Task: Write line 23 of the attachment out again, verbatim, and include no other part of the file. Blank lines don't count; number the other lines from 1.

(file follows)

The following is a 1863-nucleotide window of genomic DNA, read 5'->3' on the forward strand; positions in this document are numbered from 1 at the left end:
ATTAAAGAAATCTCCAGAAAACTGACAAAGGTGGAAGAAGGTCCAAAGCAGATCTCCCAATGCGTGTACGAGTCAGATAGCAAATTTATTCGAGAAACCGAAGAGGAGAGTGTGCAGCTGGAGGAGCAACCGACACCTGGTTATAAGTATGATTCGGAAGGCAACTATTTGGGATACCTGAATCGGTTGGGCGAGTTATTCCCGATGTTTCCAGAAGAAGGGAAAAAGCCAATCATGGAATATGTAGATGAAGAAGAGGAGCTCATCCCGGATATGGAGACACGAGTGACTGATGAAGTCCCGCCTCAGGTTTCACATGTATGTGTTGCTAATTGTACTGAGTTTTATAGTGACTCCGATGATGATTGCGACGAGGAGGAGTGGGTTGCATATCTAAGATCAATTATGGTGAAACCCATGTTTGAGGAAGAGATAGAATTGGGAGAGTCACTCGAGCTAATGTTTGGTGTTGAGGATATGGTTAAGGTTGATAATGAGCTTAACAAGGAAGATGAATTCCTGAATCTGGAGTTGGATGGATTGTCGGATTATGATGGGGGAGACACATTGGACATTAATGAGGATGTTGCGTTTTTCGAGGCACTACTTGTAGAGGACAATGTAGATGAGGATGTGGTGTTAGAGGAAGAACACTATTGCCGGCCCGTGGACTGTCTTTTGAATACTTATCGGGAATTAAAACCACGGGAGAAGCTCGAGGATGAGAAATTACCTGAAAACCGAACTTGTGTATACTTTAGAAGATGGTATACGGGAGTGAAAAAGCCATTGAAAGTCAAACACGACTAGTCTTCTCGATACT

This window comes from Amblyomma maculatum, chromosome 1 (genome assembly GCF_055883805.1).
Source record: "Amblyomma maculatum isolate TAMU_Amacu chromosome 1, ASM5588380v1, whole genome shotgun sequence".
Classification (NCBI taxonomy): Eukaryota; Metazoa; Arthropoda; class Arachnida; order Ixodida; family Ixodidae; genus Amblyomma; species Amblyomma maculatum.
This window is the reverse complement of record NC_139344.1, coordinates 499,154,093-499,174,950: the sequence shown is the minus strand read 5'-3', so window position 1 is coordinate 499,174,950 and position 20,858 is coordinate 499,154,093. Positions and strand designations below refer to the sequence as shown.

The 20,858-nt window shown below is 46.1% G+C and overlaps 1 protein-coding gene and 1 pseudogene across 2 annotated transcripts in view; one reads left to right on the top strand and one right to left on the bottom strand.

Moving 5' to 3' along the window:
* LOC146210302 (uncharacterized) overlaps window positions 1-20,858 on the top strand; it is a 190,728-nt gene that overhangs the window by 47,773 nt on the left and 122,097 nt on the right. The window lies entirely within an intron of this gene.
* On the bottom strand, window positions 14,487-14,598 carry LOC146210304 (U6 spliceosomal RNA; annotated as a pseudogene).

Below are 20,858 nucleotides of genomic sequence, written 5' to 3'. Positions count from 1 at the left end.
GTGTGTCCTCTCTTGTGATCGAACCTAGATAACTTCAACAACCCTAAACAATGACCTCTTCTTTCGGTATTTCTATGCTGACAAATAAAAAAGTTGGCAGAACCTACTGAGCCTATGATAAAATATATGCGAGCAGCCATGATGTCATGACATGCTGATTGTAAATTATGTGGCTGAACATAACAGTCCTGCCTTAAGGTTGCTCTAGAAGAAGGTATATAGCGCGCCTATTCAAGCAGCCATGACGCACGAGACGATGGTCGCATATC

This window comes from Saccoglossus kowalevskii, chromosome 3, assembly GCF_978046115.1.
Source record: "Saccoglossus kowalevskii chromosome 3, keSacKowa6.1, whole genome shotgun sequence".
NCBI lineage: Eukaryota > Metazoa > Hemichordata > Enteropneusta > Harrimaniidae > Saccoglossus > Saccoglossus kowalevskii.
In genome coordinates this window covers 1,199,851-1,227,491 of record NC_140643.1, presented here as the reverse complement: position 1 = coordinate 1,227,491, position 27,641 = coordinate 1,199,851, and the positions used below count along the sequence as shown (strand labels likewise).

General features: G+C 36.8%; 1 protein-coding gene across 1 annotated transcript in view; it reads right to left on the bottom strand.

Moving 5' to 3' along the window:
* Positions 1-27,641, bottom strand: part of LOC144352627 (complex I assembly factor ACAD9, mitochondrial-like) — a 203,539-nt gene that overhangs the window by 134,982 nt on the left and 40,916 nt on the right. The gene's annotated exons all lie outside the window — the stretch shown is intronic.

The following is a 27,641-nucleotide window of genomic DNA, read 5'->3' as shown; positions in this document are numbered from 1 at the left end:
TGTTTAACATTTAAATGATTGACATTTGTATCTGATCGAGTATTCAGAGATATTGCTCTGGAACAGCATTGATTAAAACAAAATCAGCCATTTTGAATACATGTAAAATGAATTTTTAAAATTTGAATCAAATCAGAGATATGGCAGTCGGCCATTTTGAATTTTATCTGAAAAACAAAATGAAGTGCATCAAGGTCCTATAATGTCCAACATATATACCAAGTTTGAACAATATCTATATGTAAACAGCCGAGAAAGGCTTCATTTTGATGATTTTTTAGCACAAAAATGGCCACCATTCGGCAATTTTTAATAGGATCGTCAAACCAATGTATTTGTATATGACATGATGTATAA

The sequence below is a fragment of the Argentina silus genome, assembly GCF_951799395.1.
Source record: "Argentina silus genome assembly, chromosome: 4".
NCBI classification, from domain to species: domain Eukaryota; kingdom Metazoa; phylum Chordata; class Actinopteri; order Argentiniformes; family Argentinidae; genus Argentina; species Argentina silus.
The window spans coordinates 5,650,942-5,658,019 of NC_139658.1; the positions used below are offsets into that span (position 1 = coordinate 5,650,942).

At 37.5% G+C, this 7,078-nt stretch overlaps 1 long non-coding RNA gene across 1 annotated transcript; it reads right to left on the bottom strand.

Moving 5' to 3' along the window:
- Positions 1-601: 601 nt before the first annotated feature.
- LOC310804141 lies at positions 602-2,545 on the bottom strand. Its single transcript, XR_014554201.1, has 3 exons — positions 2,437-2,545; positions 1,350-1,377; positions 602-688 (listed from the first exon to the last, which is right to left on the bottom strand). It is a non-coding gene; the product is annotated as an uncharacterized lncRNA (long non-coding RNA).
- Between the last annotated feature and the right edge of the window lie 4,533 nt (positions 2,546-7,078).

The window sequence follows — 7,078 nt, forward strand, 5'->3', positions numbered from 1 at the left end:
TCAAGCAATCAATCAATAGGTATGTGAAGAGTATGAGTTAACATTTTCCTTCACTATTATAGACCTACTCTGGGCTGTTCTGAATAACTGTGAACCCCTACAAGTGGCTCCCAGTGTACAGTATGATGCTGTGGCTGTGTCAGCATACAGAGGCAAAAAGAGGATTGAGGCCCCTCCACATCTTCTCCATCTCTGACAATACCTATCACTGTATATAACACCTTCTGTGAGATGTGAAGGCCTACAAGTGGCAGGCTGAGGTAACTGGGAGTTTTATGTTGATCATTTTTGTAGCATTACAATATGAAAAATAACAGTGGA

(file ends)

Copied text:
Source record: "Argentina silus genome assembly, chromosome: 4".